And now some context from David Mattingly, including why the French play tough with pirates, not just this time, and what it says about the Captain Phillips standoff still going on.


DAVID MATTINGLY, CNN CORRESPONDENT (voice-over): When the French military took these pictures of the well-armed Somali pirates, they saw men desperate enough to execute five hostages, one of them a child.

Fearing the pirates would take the hostages ashore, French officials say they had no choice but to attack.

HERVE MORIN, FRENCH DEFENSE MINISTER (through translator): They were talking more intensively about executing the hostages and destroying the boat with explosives. And they really wanted to get to the coast.

MATTINGLY: Experts say similar rules of when to use force are on the table for the U.S. contemplating the rescue of a captured American captain. There's always a risk such armed responses could escalate violence at sea, but the French are willing to take it.

TIM CROCKETT, EXECUTIVE DIRECTOR, AKE SECURITY: Yes, very much so. They -- again, there's an international stance in dealing with pirates or/and terrorists, and it's very much not to negotiate, and, when threats to their citizens are made, they tend to go in.

MATTINGLY (on camera): This was not the first time the French resorted to extreme measures with pirates. Last year, in a similar hijacking, a vessel called the Ponant, they mobilized 60 troops and airdropped commandos into shark-infested waters. The goal was to negotiate the safe release of the hostages and capture the pirates alive, and it worked, thanks in part to a reported $2 million ransom paid by an insurance company.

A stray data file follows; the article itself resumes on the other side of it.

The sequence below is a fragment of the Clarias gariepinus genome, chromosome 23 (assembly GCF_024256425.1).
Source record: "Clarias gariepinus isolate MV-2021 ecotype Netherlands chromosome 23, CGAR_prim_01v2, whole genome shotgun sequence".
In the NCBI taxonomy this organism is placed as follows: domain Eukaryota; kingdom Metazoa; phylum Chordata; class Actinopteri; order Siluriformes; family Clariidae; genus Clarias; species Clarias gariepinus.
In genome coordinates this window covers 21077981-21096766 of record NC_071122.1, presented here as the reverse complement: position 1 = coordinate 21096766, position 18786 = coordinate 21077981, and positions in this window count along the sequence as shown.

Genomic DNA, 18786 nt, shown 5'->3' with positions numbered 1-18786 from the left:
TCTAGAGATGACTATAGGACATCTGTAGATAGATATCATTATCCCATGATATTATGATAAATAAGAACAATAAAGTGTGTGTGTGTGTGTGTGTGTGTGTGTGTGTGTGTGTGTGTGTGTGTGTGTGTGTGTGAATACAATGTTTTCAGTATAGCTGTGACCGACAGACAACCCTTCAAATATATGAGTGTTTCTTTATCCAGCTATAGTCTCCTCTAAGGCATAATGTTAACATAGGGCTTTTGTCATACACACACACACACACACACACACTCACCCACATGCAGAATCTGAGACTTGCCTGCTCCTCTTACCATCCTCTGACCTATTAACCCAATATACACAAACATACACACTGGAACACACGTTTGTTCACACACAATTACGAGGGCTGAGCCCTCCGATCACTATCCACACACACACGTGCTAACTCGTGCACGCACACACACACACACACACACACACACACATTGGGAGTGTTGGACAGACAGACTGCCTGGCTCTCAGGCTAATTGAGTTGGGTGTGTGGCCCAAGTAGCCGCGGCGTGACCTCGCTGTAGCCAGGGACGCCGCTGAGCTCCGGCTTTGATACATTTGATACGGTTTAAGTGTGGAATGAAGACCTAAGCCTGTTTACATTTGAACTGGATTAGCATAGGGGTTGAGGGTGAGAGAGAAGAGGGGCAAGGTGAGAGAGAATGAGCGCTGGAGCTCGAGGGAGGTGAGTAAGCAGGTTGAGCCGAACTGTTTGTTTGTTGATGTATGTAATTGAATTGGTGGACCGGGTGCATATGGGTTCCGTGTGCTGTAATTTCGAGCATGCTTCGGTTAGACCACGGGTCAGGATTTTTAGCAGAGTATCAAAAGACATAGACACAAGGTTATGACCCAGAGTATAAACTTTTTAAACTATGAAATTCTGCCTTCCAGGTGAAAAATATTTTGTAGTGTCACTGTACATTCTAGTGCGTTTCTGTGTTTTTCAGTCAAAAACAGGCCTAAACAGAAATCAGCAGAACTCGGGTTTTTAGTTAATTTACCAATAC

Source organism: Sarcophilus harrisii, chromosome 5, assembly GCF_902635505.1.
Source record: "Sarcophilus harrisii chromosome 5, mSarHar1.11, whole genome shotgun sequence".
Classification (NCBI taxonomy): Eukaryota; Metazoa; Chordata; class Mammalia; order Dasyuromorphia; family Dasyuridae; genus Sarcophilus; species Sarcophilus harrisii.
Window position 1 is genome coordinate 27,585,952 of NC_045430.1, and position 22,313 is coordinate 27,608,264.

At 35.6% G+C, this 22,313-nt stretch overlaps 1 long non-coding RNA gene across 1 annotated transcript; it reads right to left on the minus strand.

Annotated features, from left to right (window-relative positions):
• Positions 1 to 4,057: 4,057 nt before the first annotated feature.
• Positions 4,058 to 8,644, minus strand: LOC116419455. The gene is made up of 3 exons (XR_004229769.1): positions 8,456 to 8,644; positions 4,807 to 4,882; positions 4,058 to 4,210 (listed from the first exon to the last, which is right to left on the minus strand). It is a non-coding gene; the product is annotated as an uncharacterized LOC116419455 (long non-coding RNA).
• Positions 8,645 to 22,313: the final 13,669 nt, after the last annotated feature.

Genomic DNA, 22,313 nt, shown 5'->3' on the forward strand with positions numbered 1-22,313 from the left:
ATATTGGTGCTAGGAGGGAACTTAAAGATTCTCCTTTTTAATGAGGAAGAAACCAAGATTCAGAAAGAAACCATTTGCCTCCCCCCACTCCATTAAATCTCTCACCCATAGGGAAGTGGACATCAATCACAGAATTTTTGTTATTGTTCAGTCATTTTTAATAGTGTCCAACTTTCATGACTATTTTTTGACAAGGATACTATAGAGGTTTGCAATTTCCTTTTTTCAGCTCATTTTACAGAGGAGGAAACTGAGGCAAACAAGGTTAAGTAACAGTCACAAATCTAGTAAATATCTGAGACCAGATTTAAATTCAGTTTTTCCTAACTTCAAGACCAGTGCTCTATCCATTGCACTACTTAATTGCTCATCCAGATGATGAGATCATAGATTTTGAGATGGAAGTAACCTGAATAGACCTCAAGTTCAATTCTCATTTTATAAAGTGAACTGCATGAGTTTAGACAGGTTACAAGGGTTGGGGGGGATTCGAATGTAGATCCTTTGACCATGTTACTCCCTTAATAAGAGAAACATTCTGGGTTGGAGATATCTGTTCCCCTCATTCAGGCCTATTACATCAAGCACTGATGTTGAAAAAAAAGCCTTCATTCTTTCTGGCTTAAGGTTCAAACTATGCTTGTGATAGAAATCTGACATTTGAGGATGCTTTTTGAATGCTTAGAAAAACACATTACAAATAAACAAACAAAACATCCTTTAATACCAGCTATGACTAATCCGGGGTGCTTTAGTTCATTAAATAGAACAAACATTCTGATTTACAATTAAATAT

GENERAL JEAN-LOUIS GEORGELIN, FRENCH MILITARY CHIEF OF STAFF: We have when we know what -- anywhere in the world, that a French ship is hijacked and (INAUDIBLE) us to prepare. From the generic plan, we had a specific plan specially aimed at this Ponant affair.

MATTINGLY (voice-over): But French officials say this time was different, because the pirates wouldn't make a deal. Experts say this latest rescue is still being evaluated, but it could have been a page straight from an international playbook.

TOM FUENTES, FORMER FBI ASSISTANT DIRECTOR: The tactical officers from around the world actually train together. I know extensive training is done at the FBI Academy in Quantico Virginia and at academies throughout the world.

MATTINGLY: So, while the pirates' standoff continues with the captured American captain, could the French solution to piracy come into play again? Experts say, it is an option, and not the only one, at least not yet.

David Mattingly, CNN, Atlanta.


COOPER: All right, let's dig deeper, back now with terrorism and national security analyst Ken Robinson.

Ken, you said before, basically, negotiations is sort of going to be key here. How do you negotiate, though? I mean, what -- short of paying money, which doesn't seem like the U.S. Navy is going to be doing, unless, I mean, do you think they would?

ROBINSON: Well, up until now, all the negotiations have been done through insurance companies dealing directly with the Somali pirates in the safe haven area, Puntland, which is north of Somalia and Mogadishu.

And they communicate over international satellite communications. They're talking to those pirates on board of that vessel right now the same way. What -- I have been told all they want right now is, they want to get to the shore, because they fear the same thing happening to them, and then they want to negotiate for some form of ransom or some form of deal once they feel that they're safe.